It’s a short 50 miles from where I live now to where I grew up. In truth, I’ve lived round here longer now, plus a sojourn down in the West Country to study, yet for all this, my roots call me. The 50 miles is defining. For one, it crosses a regional divide, somewhere along the D road and near the motorway junction. And things do change: here, the bricks are flaky and soft, efflorescence puthers from the faces. But back home, they’re darker, harder, with swirling blue mottles; pointed differently too – flatter, narrower. There’s more stone too; particularly round foundations, whereas my house stands on 3 stretchers and some firm clay. “It hasn’t fallen down yet though” a structural engineer semi-reassured me before we did some work here. The 50 miles is important for another reason too: for within its lengths are the marks in the land which I associate with my first years on earth. The narrow steeple that bisects the carriageway as you drive towards; Mow Cop, its folly and pyramidal flanks away on the horizon; the Common where the Scots were massacred in the ’45; to the smaller, more personal links: a spectacularly twisting lane where I used to cycle up and down; a knot of trees and thicket where I played with my friends.
I went back last week whilst my parents weren’t home; I was guest horticulturalist for the period they were away; well, I watered the plants at least and picked up the post from the mat. I took my dog with me; she likes it there – it’s her holiday home so she begins to cry and whimper excitedly as we turn off the motorway and closer, when we pull up the drive, she dances around the back of the car in her excitement to get out. Later on, I took her for a walk – as much for me as for her. For me, it’s a chance to reconnect; to see how things have changed both markedly and subtlely. There’s been plenty of both and it’s an odd sensation to feel: seeing change in a place associated with my family, with me, for generations but knowing that for the last 25 years or so, I’ve not been part of them.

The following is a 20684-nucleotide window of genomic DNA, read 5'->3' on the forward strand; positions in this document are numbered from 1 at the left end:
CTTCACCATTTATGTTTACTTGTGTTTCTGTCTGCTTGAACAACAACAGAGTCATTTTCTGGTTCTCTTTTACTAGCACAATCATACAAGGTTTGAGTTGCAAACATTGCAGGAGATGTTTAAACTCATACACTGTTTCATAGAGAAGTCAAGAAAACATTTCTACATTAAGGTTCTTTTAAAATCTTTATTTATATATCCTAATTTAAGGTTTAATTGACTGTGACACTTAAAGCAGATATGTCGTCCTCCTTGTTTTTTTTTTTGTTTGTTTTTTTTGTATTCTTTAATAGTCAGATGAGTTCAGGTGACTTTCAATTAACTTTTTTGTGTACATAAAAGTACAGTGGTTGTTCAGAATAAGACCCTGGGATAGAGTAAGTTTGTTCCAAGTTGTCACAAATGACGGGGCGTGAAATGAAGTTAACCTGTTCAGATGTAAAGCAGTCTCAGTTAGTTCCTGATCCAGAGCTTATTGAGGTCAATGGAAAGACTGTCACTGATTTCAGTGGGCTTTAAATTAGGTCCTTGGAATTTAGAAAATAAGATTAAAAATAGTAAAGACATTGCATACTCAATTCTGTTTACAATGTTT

So we walked; the dog with a spring in her step re-associating herself with smells, walls and posts; me keeping an eye out for a familiar face or snicket. In the main, the change – in appearance at least – has been for the better. The place seems smarter; on its uppers somehow, which, given the loss of all the industry here is no mean feat. We walked past the Town Hall, a Victorian building with bright Ruabon bricks tightly set and Gothic features – sharp-pointed arches; lancet windows with trefoils, ornate ironmongery, a steep-pitched roof, badges of civic pride. Before it was a town hall, it was a pub, my great-grandfather was the landlord. It was a Joules pub, from Stone, halfway to where I live now.
Growing up, my local was a magpie-built place down off the Cobbles. When I was a child my grand parents would lift my brother and me onto the old stone horse-block outside the pub, a relic from the days when it was an important coaching inn between Manchester and London. These days though, there’s no passing trade, so the owners have tried to make it a destination in its own right, a ‘craft beer bar’, run by a new incarnation of Joules Brewery (reborn in Market Drayton).